What you need to know:
- While political parties had 7.6 million registered members in 2013, the number has now shot up to 16.3 million.
- Jubilee claims it has 8.25 million members, ODM 4.5 million while UDA says it has two million.
Jubilee and ODM together account for overwhelming majority of the 16.3 million registered members of political parties, but newly formed United Democratic Alliance (UDA) is fast building its support base.
Parties have more than doubled their registered members in the last eight years, signalling a growth in the recruitment of members that are critical in nominations.
While political parties had 7.6 million registered members in 2013, the number has now shot up to 16.3 million, Registrar of Political Parties Anne Nderitu says.
The 2013-2018 strategic plan by the registrar’s office, political parties had 7,623,747 registered members, 4,184,343 male, and 3,439,404 female.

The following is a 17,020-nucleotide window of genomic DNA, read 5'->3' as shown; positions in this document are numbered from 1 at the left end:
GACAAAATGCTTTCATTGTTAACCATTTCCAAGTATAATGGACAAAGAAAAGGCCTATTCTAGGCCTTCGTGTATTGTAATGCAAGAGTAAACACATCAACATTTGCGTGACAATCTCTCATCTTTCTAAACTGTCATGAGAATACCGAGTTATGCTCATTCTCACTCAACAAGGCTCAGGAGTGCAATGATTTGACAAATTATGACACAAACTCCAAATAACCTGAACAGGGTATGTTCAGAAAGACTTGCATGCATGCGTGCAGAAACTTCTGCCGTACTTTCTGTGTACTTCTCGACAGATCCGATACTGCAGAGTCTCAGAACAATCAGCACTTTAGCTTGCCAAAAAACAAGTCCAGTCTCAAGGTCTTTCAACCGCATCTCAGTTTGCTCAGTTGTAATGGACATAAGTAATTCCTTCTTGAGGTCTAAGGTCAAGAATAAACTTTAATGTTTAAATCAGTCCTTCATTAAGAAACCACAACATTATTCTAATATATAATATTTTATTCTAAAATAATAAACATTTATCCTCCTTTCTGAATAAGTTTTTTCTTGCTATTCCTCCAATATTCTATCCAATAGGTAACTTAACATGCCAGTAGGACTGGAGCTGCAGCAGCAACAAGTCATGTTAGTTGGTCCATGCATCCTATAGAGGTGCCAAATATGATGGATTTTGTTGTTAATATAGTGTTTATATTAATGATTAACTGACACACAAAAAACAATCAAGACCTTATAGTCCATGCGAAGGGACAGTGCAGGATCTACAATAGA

This was as at March 4, 2013 when Kenya went to the polls.
With elections due next year, the party membership list has grown to 16.3 million, suggesting heightened interest in party affairs by the public and signalling aggressive recruitment as more minors join the voting bracket and ready for nomination.
Ms Nderitu declined to provide the breakdown of the numbers for each party citing political sensitivity. This saw the Nation resorting to contacting respective party officials for their figures.
“These figures are the strength of parties and most of them don’t want their numbers to be shared without their authorisation and in case I give out, it will look like I’m inciting them against each other,” Ms Nderitu said.
President Kenyatta’s ruling Jubilee Party has close to half of the total registered political party members in Kenya, and almost double those of Raila Odinga’s ODM.
Jubilee claims it’s the most popular party with 8.25 million members after losing 250,000.
It’s a modest figure the party acknowledges have quit, but which critics suggest is an understatement of the scale of the loss suffered by the party that is torn apart by factional feuds.